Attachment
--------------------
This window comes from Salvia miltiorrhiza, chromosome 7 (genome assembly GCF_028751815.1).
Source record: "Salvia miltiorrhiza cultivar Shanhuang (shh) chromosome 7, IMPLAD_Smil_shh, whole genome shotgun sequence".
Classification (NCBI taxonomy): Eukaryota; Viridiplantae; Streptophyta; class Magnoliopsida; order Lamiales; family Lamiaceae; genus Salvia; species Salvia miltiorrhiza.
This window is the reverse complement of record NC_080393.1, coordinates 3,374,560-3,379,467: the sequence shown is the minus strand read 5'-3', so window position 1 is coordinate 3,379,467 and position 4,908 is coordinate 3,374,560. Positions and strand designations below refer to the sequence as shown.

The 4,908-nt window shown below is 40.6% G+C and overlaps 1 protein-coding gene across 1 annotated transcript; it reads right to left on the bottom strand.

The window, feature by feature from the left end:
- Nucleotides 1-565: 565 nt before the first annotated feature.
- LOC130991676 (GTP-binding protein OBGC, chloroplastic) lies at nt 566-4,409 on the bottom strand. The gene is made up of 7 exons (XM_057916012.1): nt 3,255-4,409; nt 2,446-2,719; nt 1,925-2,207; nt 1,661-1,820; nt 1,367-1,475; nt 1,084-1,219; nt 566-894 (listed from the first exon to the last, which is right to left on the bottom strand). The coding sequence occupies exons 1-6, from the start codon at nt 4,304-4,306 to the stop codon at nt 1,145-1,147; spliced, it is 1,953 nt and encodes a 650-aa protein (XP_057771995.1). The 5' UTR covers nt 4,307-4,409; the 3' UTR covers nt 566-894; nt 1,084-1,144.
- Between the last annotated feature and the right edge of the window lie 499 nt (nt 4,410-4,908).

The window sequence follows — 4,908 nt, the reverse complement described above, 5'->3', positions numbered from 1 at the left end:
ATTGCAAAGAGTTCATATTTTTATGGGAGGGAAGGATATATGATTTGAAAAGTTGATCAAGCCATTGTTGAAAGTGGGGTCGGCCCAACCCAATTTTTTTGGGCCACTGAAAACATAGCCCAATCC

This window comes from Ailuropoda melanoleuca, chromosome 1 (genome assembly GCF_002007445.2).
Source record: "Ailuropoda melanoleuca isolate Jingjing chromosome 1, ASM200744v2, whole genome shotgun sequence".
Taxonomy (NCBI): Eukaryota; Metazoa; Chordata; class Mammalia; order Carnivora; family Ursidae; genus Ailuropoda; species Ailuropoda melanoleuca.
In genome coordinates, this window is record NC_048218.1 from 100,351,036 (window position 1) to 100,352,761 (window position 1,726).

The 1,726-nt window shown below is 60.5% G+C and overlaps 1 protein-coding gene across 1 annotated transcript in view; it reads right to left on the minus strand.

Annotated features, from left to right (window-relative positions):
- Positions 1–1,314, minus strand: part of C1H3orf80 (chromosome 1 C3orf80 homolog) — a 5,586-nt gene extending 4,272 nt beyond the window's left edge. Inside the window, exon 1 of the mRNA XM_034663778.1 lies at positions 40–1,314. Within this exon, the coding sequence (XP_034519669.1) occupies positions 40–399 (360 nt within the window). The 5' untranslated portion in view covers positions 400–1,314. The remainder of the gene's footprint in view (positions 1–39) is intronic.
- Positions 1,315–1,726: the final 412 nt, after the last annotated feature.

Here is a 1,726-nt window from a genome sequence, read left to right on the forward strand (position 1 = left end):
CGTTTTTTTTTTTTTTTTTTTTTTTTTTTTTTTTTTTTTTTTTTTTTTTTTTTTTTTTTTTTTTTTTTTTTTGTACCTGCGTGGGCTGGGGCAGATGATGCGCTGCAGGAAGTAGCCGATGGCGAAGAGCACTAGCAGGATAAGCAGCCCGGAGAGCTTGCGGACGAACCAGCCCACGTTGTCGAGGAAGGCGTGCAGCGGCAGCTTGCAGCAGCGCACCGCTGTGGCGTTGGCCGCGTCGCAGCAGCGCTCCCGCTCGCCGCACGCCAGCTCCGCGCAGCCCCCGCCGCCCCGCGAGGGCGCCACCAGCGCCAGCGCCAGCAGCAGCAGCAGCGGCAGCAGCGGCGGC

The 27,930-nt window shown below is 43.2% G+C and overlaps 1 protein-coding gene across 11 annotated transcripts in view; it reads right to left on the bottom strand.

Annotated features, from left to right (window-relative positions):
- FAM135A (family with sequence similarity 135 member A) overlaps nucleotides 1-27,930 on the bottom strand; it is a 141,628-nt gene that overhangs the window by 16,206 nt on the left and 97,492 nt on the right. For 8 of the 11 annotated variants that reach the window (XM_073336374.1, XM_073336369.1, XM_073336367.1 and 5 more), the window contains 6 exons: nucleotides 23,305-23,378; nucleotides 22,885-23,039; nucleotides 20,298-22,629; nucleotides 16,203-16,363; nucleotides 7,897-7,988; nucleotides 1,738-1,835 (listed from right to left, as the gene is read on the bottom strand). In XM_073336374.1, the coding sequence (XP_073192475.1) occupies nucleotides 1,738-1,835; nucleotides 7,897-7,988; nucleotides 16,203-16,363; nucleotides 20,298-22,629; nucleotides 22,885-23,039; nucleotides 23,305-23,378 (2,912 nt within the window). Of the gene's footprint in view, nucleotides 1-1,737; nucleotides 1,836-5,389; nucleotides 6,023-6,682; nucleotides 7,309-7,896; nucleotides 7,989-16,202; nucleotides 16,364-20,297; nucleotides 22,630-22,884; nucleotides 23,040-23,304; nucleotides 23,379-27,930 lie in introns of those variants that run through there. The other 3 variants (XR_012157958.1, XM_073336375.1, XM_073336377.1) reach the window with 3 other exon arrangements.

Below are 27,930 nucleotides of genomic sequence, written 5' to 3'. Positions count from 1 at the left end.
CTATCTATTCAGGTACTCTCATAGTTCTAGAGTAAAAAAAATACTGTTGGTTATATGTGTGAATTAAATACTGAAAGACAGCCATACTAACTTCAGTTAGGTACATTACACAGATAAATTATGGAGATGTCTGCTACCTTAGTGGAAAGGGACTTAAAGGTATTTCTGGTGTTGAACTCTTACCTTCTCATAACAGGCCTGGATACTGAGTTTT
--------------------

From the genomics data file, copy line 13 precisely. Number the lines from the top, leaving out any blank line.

Source record: "Ailuropoda melanoleuca isolate Jingjing chromosome 1, ASM200744v2, whole genome shotgun sequence".